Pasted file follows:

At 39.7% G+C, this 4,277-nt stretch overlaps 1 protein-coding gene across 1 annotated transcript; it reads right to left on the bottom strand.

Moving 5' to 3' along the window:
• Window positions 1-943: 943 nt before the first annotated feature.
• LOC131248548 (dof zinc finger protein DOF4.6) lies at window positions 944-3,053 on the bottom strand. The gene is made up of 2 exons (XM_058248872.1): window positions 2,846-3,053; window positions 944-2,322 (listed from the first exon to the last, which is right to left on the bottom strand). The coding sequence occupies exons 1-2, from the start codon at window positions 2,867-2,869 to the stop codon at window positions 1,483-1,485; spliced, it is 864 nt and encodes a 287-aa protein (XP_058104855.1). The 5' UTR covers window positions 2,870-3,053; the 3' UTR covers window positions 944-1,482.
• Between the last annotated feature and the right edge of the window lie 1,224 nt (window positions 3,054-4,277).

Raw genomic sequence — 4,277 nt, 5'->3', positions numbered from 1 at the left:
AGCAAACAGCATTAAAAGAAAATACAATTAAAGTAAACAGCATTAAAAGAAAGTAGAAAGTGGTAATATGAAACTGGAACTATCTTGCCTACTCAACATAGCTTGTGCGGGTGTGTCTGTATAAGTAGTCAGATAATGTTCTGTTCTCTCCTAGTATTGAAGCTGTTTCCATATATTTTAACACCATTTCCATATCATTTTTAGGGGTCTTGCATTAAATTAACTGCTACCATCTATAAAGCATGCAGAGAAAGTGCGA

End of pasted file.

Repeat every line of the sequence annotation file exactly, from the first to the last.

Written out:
At 39.7% G+C, this 4,277-nt stretch overlaps 1 protein-coding gene across 1 annotated transcript; it reads right to left on the bottom strand.

Moving 5' to 3' along the window:
• Window positions 1-943: 943 nt before the first annotated feature.
• LOC131248548 (dof zinc finger protein DOF4.6) lies at window positions 944-3,053 on the bottom strand. The gene is made up of 2 exons (XM_058248872.1): window positions 2,846-3,053; window positions 944-2,322 (listed from the first exon to the last, which is right to left on the bottom strand). The coding sequence occupies exons 1-2, from the start codon at window positions 2,867-2,869 to the stop codon at window positions 1,483-1,485; spliced, it is 864 nt and encodes a 287-aa protein (XP_058104855.1). The 5' UTR covers window positions 2,870-3,053; the 3' UTR covers window positions 944-1,482.
• Between the last annotated feature and the right edge of the window lie 1,224 nt (window positions 3,054-4,277).

Raw genomic sequence — 4,277 nt, 5'->3', positions numbered from 1 at the left:
AGCAAACAGCATTAAAAGAAAATACAATTAAAGTAAACAGCATTAAAAGAAAGTAGAAAGTGGTAATATGAAACTGGAACTATCTTGCCTACTCAACATAGCTTGTGCGGGTGTGTCTGTATAAGTAGTCAGATAATGTTCTGTTCTCTCCTAGTATTGAAGCTGTTTCCATATATTTTAACACCATTTCCATATCATTTTTAGGGGTCTTGCATTAAATTAACTGCTACCATCTATAAAGCATGCAGAGAAAGTGCGA